UPDATE: For a detailed review of Advances in GC IV, including more information on Jaap’s presentation, visit Chromatography Today’s Meeting Report.
On October 30, 2013, The Chromatographic Society (ChromSoc) and the North West Region of the Analytical Division of the Royal Society of Chemistry (RSC) will be holding another of their successful Advances in GC meetings in Runcorn, Cheshire, UK.
Our own Jaap de Zeeuw has been invited to speak, joining experts from throughout academia and the chromatography industry.
Column Selection: There is More to Life Than a Boiling Point Column?
Jaap de Zeeuw (presenter)
For more information or to request a PDF of the presentation, e-mail Jaap de Zeeuw at firstname.lastname@example.org
Abstract: Column selection remains an interesting challenge. On one side, we like to keep things as simple as possible, using only nonpolar polydimethyl siloxane–based phases (typically referred as “boiling point” columns) that have proven to be robust. With such phases coated in long capillaries, we have the efficiency to do the separation for us. And if efficiency does not do the job, the column can also be used with a mass spectrometer, and again, a separation is obtained.
The other side is to use selectivity to maximize separation. Here we can use relative short columns to do the separation. The main advantage is in analysis time and cost per analysis. Selectivity is provided by stationary phase interactions, and we have seen that for a number of applications, “selectivity” allows us to do unique separations using not only GC-FID, but also for applications where even the mass spectrometer does not qualify.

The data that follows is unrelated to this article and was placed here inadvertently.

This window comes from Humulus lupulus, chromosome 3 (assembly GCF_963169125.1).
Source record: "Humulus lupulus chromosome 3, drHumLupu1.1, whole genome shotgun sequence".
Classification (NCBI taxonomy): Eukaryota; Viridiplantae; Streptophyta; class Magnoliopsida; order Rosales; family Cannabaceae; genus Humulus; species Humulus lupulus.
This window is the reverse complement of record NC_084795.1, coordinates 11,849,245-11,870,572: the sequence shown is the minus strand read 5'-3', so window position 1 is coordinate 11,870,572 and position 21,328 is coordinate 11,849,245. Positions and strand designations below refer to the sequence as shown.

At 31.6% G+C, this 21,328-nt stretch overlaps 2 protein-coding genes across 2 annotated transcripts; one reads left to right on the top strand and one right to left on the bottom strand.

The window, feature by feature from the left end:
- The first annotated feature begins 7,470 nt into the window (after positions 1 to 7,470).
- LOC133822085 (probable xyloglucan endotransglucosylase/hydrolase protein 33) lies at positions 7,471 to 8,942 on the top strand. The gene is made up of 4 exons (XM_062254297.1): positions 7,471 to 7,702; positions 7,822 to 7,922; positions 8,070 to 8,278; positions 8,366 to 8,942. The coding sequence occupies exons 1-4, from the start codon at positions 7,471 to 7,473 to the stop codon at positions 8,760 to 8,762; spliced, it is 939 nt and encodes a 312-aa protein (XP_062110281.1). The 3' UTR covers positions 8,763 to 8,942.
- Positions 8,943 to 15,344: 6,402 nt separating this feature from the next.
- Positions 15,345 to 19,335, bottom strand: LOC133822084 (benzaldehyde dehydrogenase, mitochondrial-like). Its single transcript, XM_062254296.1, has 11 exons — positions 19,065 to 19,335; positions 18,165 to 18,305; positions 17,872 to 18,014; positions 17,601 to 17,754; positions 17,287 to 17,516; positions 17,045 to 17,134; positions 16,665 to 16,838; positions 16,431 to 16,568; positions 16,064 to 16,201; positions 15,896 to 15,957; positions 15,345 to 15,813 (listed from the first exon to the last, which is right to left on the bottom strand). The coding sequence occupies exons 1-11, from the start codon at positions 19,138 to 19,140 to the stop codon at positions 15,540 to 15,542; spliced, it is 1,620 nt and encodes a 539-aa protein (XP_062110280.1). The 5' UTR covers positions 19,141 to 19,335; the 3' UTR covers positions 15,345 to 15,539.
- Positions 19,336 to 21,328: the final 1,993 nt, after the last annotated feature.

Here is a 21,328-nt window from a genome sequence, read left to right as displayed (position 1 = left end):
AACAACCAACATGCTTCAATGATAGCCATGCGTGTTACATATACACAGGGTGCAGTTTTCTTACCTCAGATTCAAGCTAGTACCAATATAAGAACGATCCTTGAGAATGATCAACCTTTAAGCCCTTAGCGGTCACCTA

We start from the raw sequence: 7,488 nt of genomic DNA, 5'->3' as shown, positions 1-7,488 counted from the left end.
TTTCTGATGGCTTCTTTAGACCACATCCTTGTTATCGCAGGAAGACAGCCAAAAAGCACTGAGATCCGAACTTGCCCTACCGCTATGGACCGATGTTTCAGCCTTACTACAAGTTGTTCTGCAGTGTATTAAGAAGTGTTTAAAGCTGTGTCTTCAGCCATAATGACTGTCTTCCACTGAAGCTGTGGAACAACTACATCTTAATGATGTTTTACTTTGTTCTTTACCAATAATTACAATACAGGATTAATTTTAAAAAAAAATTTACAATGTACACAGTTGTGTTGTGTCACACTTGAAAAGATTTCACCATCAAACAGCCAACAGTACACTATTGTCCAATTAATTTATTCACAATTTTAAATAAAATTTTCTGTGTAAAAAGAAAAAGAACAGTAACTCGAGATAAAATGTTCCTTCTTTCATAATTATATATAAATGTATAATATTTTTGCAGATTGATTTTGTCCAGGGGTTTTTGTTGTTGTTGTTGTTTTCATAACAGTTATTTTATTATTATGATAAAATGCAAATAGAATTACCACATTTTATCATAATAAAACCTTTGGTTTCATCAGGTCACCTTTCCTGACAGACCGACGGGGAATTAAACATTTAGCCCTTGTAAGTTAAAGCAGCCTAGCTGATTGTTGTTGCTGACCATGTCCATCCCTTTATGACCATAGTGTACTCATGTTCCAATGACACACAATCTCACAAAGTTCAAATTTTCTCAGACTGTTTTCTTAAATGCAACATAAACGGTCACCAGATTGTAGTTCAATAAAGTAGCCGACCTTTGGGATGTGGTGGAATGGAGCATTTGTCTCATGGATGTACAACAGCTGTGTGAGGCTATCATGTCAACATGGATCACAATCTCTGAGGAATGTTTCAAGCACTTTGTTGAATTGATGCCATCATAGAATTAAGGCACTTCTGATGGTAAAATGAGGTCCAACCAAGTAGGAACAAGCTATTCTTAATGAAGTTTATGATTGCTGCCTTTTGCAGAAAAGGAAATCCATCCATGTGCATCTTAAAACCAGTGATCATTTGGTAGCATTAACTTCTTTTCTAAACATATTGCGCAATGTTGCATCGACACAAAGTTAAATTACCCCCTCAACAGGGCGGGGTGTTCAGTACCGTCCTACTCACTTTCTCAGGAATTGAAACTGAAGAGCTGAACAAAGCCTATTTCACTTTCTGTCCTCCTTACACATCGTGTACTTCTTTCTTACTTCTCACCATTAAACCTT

Today’s stationary phase chemistries allow us to modify phases while maintaining robustness. Practical operation and temperature range is comparable with the “boiling point” columns.
According to the organizers, “GC is still the technique of choice for analyzing both volatile and semivolatile compounds, but as we move to more difficult matrices, more is being asked of the technique in terms of separation and limits of detection. The meeting sets out to give an overview of current GC technologies and methodologies, information on newer detection/separation solutions, and case studies from all the main user areas.” Especially given our own focus on cutting-edge technology for lowering detection limits and increasing selectivity, Restek is excited to be an active participant in this year’s event. In addition to the full meeting program, there will be an instrument exhibition—and Restek Thames UK will be present to discuss our latest innovative chromatography solutions with attendees.
To view the schedule of talks and to register, visit www.chromsoc.com today! If you would like more information, feel free to contact Jaap de Zeeuw at email@example.com or meeting organizer Alan Handley at firstname.lastname@example.org